Date of Award


Degree Name

Doctor of Philosophy


Business Administration

First Advisor

Kamran Disfani, Omid

Second Advisor

T. Adjei, Mavis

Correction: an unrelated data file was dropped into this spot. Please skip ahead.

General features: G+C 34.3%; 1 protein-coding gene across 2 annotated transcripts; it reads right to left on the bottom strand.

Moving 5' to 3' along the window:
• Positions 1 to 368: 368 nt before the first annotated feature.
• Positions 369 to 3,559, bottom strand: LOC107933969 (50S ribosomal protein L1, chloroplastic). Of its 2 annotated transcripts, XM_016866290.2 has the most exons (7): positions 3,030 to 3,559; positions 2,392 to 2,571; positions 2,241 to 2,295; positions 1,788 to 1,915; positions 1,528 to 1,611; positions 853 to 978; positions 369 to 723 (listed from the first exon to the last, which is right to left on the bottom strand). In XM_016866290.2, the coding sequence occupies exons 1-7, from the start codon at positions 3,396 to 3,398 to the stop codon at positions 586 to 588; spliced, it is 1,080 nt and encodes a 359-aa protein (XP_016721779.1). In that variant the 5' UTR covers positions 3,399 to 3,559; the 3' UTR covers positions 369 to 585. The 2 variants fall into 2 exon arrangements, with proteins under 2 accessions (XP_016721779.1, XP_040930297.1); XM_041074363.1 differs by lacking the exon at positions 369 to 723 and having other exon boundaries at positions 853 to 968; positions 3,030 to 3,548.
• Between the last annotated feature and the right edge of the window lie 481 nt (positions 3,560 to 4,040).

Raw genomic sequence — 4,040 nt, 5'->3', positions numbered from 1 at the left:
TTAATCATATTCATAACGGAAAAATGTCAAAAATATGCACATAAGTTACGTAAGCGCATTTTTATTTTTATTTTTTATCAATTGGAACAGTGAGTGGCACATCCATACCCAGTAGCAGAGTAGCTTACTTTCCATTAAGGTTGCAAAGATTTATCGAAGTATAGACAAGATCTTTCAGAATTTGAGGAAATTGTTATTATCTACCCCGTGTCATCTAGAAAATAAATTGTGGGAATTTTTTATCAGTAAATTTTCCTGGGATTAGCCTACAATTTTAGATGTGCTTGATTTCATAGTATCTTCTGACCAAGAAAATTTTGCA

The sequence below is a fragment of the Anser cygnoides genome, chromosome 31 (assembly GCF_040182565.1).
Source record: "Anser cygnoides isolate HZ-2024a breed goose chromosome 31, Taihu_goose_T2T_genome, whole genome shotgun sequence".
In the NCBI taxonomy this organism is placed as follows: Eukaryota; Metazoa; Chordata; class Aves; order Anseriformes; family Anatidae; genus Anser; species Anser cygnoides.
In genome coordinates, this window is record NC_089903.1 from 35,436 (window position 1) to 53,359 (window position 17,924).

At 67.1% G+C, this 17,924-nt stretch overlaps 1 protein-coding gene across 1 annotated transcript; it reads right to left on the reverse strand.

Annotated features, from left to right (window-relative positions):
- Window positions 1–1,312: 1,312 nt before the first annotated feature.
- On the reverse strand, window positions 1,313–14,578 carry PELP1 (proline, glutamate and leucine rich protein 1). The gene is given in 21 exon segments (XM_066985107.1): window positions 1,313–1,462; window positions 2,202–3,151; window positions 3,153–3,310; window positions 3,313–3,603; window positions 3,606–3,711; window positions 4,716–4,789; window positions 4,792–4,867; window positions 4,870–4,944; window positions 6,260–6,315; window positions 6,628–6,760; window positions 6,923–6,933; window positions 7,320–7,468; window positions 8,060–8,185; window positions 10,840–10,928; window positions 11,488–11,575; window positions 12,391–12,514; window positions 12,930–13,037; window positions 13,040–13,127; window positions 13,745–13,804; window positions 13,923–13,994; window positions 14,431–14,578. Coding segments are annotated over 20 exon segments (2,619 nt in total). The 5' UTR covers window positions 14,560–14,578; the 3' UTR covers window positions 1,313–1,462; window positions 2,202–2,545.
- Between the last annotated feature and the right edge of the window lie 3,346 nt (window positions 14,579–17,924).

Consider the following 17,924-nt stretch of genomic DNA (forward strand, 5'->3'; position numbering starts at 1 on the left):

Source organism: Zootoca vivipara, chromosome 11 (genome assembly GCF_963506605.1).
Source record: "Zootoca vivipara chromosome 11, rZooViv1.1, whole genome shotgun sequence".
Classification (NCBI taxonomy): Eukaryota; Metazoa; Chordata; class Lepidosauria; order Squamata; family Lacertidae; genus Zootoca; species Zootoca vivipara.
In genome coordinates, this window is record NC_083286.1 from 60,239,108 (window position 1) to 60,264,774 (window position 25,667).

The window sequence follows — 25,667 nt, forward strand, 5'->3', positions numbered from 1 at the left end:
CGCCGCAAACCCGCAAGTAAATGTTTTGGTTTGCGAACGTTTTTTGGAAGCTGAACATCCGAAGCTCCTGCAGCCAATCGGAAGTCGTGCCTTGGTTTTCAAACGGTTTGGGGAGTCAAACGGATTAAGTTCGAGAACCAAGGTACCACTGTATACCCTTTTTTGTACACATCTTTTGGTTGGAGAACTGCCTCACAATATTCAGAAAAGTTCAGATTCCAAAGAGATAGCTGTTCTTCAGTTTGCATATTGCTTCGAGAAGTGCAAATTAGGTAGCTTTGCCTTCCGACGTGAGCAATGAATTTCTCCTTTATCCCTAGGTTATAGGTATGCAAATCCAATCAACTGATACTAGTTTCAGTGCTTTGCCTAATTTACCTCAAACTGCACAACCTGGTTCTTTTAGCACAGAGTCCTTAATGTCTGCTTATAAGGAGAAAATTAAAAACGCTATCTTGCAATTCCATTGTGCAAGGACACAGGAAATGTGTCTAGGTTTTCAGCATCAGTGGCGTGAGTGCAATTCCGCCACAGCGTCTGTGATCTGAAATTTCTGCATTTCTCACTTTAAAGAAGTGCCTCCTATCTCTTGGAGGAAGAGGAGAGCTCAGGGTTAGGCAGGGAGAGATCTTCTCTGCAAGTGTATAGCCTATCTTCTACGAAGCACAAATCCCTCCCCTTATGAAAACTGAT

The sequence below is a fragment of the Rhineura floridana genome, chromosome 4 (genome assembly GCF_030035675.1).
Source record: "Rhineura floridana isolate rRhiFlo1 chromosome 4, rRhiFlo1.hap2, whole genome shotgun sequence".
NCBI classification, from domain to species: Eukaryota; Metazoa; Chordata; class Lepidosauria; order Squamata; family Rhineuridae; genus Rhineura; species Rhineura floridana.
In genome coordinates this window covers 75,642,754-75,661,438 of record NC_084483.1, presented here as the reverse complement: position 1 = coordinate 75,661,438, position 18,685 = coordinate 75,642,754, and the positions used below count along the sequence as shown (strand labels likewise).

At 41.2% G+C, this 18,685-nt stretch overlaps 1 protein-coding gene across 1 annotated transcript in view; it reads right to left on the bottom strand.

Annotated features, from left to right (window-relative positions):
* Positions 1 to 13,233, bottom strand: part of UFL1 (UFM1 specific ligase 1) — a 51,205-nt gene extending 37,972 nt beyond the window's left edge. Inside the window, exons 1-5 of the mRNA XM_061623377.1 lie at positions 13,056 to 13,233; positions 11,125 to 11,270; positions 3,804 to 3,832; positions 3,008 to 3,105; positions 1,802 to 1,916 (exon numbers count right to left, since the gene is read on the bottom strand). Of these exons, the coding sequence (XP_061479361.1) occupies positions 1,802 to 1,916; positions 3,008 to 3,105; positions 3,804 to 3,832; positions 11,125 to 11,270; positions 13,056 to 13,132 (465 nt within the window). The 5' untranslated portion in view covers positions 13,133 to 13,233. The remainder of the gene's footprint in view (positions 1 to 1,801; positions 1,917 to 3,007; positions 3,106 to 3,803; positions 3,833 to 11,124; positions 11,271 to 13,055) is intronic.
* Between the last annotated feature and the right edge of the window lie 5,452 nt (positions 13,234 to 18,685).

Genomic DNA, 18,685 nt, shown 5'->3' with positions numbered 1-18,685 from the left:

This dissertation examines whether and when longer-term pricing policies in B2B relationships can result in higher profits for selling firms (distributors) who set prices for the products they sell to buying firms (resellers). Further, this dissertation aims to identify buying firm-specific characteristics that might affect the attractiveness of longer-term pricing policies and seeks to find the conditions under which longer-term pricing policies can be made even more effective and profitable to both buying and selling firms. Drawing upon the “cost of price adjustment” (COPA) literature (Levy et al., 1997), this dissertation argues that firms incur huge costs just to adjust their prices which could affect their net margins. It is then argued that longer-term pricing policies offer resellers more value/utility/benefits through reduced costs which are ultimately reflected in the distributors’ profitability. However, since resellers differ by various characteristics (size, the extent of competition they are facing, etc.), not all resellers may find the longer-term policy equally attractive. This dissertation identifies some of these reseller-specific characteristics due to which some resellers might find the longer-term pricing policies more attractive than others do and provide suggestions that are more relevant to the selling firms. Utilizing a quasi-experiment from a sample that consists of all purchases from 2015 through 2017 by 8,987 business customers of the inside sales force of a global U.S.-based price-setting industrial distributor, this research shows that longer-term pricing policies are more profitable than short-term policies due to the reduced cost of price adjustments. Second, this research identifies certain reseller characteristics that might influence how resellers incur/perceive the costs of price adjustments and consequently affect the profitability of the distributor. Finally, this research identifies and recommends the distributors the ways to make the longer-term pricing policy more effective and profitable.




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